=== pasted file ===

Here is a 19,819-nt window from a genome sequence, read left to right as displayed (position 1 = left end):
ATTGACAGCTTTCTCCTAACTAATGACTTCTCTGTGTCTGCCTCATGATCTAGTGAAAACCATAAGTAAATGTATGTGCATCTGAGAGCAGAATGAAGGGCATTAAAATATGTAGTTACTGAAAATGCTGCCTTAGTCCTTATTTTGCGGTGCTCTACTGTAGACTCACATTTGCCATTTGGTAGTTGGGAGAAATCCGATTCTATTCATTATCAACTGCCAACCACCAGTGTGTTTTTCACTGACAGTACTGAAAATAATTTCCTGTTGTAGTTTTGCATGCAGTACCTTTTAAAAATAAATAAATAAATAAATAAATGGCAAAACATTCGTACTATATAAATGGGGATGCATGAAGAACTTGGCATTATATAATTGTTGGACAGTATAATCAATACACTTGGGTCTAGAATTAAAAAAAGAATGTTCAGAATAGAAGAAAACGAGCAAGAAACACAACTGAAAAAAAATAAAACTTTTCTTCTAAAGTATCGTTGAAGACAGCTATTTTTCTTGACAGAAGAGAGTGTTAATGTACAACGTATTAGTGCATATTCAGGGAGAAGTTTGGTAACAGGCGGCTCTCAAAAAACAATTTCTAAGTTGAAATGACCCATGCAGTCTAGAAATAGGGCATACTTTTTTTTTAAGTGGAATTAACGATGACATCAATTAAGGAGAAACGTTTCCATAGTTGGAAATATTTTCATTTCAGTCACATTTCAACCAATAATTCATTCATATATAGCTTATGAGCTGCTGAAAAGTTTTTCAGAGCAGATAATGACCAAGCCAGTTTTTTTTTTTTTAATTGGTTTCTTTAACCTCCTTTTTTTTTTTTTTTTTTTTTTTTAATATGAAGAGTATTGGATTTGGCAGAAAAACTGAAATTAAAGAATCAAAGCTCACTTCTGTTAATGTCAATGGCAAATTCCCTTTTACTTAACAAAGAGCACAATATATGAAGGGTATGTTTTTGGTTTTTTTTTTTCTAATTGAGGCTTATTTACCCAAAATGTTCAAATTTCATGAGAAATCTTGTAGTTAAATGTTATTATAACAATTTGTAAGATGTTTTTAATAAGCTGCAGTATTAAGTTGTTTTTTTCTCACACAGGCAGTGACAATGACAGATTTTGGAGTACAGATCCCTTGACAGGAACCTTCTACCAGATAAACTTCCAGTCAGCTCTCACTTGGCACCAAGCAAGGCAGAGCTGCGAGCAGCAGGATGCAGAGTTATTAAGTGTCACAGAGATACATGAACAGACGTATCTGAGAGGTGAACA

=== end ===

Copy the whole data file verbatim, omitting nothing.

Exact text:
Here is a 19,819-nt window from a genome sequence, read left to right as displayed (position 1 = left end):
ATTGACAGCTTTCTCCTAACTAATGACTTCTCTGTGTCTGCCTCATGATCTAGTGAAAACCATAAGTAAATGTATGTGCATCTGAGAGCAGAATGAAGGGCATTAAAATATGTAGTTACTGAAAATGCTGCCTTAGTCCTTATTTTGCGGTGCTCTACTGTAGACTCACATTTGCCATTTGGTAGTTGGGAGAAATCCGATTCTATTCATTATCAACTGCCAACCACCAGTGTGTTTTTCACTGACAGTACTGAAAATAATTTCCTGTTGTAGTTTTGCATGCAGTACCTTTTAAAAATAAATAAATAAATAAATAAATGGCAAAACATTCGTACTATATAAATGGGGATGCATGAAGAACTTGGCATTATATAATTGTTGGACAGTATAATCAATACACTTGGGTCTAGAATTAAAAAAAGAATGTTCAGAATAGAAGAAAACGAGCAAGAAACACAACTGAAAAAAAATAAAACTTTTCTTCTAAAGTATCGTTGAAGACAGCTATTTTTCTTGACAGAAGAGAGTGTTAATGTACAACGTATTAGTGCATATTCAGGGAGAAGTTTGGTAACAGGCGGCTCTCAAAAAACAATTTCTAAGTTGAAATGACCCATGCAGTCTAGAAATAGGGCATACTTTTTTTTTAAGTGGAATTAACGATGACATCAATTAAGGAGAAACGTTTCCATAGTTGGAAATATTTTCATTTCAGTCACATTTCAACCAATAATTCATTCATATATAGCTTATGAGCTGCTGAAAAGTTTTTCAGAGCAGATAATGACCAAGCCAGTTTTTTTTTTTTTAATTGGTTTCTTTAACCTCCTTTTTTTTTTTTTTTTTTTTTTTTAATATGAAGAGTATTGGATTTGGCAGAAAAACTGAAATTAAAGAATCAAAGCTCACTTCTGTTAATGTCAATGGCAAATTCCCTTTTACTTAACAAAGAGCACAATATATGAAGGGTATGTTTTTGGTTTTTTTTTTTCTAATTGAGGCTTATTTACCCAAAATGTTCAAATTTCATGAGAAATCTTGTAGTTAAATGTTATTATAACAATTTGTAAGATGTTTTTAATAAGCTGCAGTATTAAGTTGTTTTTTTCTCACACAGGCAGTGACAATGACAGATTTTGGAGTACAGATCCCTTGACAGGAACCTTCTACCAGATAAACTTCCAGTCAGCTCTCACTTGGCACCAAGCAAGGCAGAGCTGCGAGCAGCAGGATGCAGAGTTATTAAGTGTCACAGAGATACATGAACAGACGTATCTGAGAGGTGAACA